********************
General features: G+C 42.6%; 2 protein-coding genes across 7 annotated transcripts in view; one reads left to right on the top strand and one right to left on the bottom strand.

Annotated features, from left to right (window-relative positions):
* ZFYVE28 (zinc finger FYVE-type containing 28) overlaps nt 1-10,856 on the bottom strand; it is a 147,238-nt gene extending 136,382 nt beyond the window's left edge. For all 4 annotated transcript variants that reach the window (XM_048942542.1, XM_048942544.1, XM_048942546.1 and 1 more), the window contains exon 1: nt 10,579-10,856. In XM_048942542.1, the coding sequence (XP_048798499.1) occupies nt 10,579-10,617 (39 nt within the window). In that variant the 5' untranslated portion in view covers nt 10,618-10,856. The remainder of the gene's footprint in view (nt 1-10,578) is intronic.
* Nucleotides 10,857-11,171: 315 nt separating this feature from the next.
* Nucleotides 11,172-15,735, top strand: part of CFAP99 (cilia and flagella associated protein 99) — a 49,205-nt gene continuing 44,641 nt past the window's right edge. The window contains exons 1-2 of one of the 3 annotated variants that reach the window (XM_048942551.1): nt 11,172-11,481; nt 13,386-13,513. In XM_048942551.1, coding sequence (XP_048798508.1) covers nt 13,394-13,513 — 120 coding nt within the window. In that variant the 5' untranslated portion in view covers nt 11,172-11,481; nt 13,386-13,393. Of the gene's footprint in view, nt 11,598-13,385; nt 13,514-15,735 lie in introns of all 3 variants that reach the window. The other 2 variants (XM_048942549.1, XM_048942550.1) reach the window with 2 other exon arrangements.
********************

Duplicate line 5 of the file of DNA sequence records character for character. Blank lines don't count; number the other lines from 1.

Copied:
* Nucleotides 11,172-15,735, top strand: part of CFAP99 (cilia and flagella associated protein 99) — a 49,205-nt gene continuing 44,641 nt past the window's right edge. The window contains exons 1-2 of one of the 3 annotated variants that reach the window (XM_048942551.1): nt 11,172-11,481; nt 13,386-13,513. In XM_048942551.1, coding sequence (XP_048798508.1) covers nt 13,394-13,513 — 120 coding nt within the window. In that variant the 5' untranslated portion in view covers nt 11,172-11,481; nt 13,386-13,393. Of the gene's footprint in view, nt 11,598-13,385; nt 13,514-15,735 lie in introns of all 3 variants that reach the window. The other 2 variants (XM_048942549.1, XM_048942550.1) reach the window with 2 other exon arrangements.